Nick Kingham

Age 28
  • Born 11/08/1991
  • Bats R
  • Team: Free Agents
2019 Statistics
W-L
-
IP
ERA
0.00
WHIP
0.00
K
K%
0.0
2020 Prediction
Coming Soon
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2018
2019
Changeup
17.2% Thrown 85.1 MPH 23.4 CSW%
Curveball
20.9% Thrown 80.2 MPH 24.8 CSW%
Four-Seamer
41.8% Thrown 91.6 MPH 23.5 CSW%
Cutter
20.1% Thrown 90.7 MPH 27.1 CSW%
Slider
0.1% Thrown 84.0 MPH 0 CSW%

Kingham saw the numbers against his changeup worsen since last year, as the batting average against and wOBA jumped from .217 to .325 and .299 to .400, respectively, in roughly the same sample size (199 in 2018 versus 173 in 2019). He throws the pitch much more frequently against left-handed batters (146 times out of 201 in 2018 and 135 out of 172 in 2019). This may not necessarily be surprising if we take into account the fact that he generates a few inches more of horizontal break than league average, which naturally leads to dropping further away from lefties.

GIF made by Andy Patton. Blurb written by Justin Filteau

Kingham doubled the use of his curve in 2019 – a solid 38.2 K% made it is primary offspeed pitch. It was his fifth pitch only a year ago. In what was an awful year for the former starter, he will look to reinvent himself in Toronto.

GIF made by NP. Blurb written by Benjamin Haller

The fastball was Kingham’s most used pitch, throwing it more than twice as much as the second highest. He struggled a lot with it as batters had a batting average of .386 against it along with a wOBA of .468, both significant increases from last year. He was able to decrease his flyball rate on the fastball by 5% from last year. However, that came at the expense of a slight increase in line drive rate from 27 to 29%.

GIF made by Andy Patton. Blurb written by Justin Filteau

Kingham’s cutter almost doubled in usage compared to last year, going from 7 to 13%, while also seeing an increase of 2 mph in velocity. Naturally, this velocity spike led to a decrease in vertical break of four inches, which unfortunately did not have the impact desired in the strikeout department as he saw that number dip from five last year to one this year despite throwing it 40 times more.

GIF made by Andy Patton. Blurb written by Justin Filteau

Kingham completely ditched his slider this year as its usage dropped from 19 to 1%. This is surprising since he had great success with it the previous season holding batters to a .174 average in 46 at-bats, while also generating the highest swinging-strike and whiff rate of all his pitches at 22% and 44% respectively.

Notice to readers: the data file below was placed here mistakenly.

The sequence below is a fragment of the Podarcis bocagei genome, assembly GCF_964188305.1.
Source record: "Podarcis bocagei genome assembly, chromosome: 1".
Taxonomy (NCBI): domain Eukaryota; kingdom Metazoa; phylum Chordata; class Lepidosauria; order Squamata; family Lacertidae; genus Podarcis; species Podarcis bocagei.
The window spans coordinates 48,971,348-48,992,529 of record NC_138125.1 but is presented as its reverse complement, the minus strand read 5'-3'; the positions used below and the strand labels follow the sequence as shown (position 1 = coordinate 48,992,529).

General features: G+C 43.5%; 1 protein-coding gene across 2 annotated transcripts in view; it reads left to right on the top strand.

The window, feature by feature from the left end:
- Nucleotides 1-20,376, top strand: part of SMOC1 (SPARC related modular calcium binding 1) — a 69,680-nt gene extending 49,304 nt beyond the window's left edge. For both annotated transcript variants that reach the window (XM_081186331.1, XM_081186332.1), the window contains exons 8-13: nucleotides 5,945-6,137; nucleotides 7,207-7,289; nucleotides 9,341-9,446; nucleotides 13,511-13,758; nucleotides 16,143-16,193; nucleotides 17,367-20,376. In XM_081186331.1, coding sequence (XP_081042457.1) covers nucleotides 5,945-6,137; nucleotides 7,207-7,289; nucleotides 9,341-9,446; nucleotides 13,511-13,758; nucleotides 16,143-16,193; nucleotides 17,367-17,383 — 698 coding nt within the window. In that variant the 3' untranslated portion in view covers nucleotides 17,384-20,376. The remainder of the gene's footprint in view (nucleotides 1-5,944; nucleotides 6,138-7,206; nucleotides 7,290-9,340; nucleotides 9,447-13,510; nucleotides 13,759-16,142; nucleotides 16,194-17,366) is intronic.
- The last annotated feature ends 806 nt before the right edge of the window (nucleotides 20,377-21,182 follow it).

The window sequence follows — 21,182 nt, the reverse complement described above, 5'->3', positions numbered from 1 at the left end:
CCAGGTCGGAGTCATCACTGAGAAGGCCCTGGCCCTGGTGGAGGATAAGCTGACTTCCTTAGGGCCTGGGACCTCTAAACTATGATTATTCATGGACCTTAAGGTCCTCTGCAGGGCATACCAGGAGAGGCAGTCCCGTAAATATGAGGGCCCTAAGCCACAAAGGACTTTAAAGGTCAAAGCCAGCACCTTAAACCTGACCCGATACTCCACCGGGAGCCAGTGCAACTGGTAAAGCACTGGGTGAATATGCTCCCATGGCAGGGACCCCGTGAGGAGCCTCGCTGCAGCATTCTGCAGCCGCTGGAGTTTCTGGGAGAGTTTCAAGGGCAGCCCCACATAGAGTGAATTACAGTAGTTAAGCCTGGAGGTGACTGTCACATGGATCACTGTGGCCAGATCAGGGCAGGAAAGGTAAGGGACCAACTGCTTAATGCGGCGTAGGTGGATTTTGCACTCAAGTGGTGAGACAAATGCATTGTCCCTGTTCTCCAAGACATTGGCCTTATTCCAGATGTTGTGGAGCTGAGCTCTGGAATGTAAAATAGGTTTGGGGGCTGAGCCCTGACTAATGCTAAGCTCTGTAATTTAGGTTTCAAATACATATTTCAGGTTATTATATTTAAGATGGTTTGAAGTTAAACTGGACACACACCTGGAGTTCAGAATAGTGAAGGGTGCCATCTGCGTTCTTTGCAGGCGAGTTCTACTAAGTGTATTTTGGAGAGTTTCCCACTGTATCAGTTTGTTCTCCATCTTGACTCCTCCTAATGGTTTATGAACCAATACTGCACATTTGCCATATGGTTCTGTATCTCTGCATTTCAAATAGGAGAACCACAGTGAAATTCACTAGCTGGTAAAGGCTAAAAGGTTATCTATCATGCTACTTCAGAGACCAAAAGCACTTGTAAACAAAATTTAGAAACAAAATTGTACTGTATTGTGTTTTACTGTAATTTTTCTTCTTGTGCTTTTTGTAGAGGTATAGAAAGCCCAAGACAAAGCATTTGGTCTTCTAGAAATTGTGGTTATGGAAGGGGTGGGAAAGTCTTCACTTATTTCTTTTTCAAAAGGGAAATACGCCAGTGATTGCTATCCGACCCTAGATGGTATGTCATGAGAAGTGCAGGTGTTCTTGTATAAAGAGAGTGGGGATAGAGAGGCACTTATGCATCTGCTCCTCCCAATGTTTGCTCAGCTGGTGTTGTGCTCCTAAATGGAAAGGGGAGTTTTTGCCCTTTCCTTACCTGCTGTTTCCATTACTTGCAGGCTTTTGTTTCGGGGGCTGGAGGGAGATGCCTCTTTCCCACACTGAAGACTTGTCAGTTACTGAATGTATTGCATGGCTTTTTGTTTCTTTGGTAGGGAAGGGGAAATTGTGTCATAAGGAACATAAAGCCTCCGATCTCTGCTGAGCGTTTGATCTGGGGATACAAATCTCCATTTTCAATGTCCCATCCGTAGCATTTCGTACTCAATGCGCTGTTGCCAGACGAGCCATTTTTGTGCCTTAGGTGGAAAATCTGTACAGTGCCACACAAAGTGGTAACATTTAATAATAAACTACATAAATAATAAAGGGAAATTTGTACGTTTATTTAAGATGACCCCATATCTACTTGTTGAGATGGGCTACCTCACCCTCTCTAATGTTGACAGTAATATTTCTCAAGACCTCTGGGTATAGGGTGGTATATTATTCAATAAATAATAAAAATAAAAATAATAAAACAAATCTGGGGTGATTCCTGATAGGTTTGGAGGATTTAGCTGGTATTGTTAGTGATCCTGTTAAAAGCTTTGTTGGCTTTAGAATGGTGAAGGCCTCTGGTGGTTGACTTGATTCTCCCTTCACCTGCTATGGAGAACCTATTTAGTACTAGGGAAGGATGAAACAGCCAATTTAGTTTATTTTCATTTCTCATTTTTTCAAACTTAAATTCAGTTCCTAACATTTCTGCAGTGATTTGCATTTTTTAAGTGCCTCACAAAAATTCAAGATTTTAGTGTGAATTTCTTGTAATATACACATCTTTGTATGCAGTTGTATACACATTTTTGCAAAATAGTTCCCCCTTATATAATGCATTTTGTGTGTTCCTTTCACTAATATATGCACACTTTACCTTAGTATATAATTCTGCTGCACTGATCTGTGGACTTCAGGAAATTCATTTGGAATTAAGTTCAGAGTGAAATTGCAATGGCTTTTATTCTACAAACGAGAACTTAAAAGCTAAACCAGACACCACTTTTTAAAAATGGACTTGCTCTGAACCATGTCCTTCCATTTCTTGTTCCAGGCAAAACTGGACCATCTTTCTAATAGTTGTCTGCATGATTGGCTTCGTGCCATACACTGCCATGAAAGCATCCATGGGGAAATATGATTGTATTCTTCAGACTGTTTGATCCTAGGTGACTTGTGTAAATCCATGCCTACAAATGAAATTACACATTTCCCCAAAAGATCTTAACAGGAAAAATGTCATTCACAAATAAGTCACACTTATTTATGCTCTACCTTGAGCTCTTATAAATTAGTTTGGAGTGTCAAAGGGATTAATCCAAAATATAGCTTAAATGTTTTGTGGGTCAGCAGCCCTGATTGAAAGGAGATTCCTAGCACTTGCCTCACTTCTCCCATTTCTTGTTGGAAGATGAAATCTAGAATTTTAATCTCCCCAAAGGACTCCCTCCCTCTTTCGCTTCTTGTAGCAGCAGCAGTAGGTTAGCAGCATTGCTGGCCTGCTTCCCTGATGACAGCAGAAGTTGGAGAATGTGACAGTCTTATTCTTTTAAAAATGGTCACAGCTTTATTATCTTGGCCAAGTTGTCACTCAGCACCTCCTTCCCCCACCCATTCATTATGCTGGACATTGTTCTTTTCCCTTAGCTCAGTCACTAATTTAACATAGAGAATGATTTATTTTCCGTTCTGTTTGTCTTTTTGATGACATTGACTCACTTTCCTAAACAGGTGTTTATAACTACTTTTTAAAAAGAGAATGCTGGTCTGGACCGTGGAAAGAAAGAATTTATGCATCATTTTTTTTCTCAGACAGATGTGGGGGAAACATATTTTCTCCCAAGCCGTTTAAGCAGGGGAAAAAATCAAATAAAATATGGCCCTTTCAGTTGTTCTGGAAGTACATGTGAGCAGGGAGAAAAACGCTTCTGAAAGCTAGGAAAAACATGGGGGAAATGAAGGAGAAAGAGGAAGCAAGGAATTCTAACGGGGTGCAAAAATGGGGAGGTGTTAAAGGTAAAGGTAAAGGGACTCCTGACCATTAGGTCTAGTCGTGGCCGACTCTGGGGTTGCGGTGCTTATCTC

GIF made by Andy Patton. Blurb written by Justin Filteau
2018
2019
Four-Seamer
40.6% Thrown 92.3 MPH
Slider
18.6% Thrown 86.0 MPH
Two-Seamer
15.8% Thrown 92.0 MPH
Changeup
15.3% Thrown 84.5 MPH
Curveball
9.8% Thrown 79.8 MPH

The four-seamer was Kingham’s most frequently thrown pitch at 40.5%. It sat at just over 92 mph and topped out at 95.6 mph. He didn’t show much swing-and-miss ability with it, as baters had only a meager 4.7 % swinging-strike rate and a 13.5% whiff rate. Lefties in particular really murdered it for a .444 wOBA.

The slider was a Money Pitch for the rookie in 2018. It featured a 38.6% chase rate, 45.3% zone rate and a 22.4% swinging-strike rate (36.5% whiff rate). It was particularly effective against righties, against whom it had a 42.2% whiff rate, as opposed to a modest 22.2% whiff rate against lefties.

The sinker, which he threw 15.8% of the time, was hit really hard last year, allowing an unsightly .387 batting average and .444 wOBA. Stop me if you’ve heard this before: another bad sinker. Overall it was charged with a -8.9 pVal. Not good.

Kingham threw his changeup primarily to lefties, with 144 of the 199 he threw coming against southpaws. It was an effective pitch with an impressive swinging-strike rate of 20.6%. It also had a 40.7% chase rate and 32.2% zone rate. Both very solid marks.

Kingham’s fifth pitch, he used the curve just 9.7% of the time, though it did show an impressive whiff rate at 37.7% in a relatively small sample. It limited hitters to a meager .183 wOBA and .154 batting average.

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